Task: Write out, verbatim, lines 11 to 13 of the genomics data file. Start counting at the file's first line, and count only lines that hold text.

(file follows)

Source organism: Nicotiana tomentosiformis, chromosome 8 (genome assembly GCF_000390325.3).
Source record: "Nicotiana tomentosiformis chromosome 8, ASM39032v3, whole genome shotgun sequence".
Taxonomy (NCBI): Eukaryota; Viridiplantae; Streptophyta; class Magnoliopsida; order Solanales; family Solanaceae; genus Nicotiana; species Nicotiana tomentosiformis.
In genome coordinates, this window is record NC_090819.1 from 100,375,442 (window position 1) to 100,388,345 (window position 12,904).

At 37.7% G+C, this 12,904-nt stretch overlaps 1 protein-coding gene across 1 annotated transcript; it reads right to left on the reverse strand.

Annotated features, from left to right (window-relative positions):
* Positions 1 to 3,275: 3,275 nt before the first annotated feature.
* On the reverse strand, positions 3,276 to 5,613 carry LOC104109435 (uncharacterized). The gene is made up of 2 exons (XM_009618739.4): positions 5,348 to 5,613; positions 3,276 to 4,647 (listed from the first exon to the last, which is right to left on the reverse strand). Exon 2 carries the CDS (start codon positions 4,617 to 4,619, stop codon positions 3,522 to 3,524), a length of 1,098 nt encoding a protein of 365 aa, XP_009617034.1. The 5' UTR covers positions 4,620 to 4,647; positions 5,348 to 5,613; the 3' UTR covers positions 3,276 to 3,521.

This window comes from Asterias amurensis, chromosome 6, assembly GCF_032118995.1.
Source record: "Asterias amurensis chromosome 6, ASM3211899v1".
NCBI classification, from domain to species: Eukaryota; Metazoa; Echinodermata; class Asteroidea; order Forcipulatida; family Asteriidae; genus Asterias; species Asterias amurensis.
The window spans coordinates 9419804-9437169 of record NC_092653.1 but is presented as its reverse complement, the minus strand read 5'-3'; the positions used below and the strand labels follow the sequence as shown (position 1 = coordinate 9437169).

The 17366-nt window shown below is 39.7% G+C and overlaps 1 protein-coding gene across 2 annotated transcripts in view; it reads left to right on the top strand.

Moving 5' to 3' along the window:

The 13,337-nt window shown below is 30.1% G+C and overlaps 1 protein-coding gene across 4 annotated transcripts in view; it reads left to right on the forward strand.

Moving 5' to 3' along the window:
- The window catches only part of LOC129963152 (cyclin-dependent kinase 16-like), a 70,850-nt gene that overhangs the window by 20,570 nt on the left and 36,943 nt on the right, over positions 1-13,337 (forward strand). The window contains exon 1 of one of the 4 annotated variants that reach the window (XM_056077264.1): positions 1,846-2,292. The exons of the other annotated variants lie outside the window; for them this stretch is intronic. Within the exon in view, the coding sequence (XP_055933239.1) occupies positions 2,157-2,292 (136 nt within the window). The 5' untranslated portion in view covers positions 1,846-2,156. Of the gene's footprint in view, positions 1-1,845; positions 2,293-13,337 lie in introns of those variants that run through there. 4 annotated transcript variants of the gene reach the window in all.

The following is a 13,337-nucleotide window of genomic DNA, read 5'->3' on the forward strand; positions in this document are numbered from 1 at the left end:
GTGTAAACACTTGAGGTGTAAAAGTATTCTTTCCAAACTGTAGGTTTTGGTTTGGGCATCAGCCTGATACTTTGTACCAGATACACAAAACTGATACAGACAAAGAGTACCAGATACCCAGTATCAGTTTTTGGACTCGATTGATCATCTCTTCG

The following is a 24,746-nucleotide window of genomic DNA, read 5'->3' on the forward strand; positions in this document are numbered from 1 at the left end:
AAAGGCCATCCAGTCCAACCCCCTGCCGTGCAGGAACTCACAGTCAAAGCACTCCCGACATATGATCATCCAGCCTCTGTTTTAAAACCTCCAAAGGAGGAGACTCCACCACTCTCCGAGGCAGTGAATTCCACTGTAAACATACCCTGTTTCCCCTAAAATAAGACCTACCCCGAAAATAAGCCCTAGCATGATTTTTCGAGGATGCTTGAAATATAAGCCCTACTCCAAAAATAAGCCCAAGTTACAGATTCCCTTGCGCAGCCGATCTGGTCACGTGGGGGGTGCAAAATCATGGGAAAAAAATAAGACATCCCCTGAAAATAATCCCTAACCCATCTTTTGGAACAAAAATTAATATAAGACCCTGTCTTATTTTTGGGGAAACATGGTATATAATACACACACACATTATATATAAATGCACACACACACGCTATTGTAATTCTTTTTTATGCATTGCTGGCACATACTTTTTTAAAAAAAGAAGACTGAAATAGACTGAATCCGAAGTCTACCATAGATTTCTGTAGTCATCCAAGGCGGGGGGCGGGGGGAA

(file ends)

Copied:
NCBI classification, from domain to species: Eukaryota; Metazoa; Echinodermata; class Asteroidea; order Forcipulatida; family Asteriidae; genus Asterias; species Asterias amurensis.
The window spans coordinates 9419804-9437169 of record NC_092653.1 but is presented as its reverse complement, the minus strand read 5'-3'; the positions used below and the strand labels follow the sequence as shown (position 1 = coordinate 9437169).

The 17366-nt window shown below is 39.7% G+C and overlaps 1 protein-coding gene across 2 annotated transcripts in view; it reads left to right on the top strand.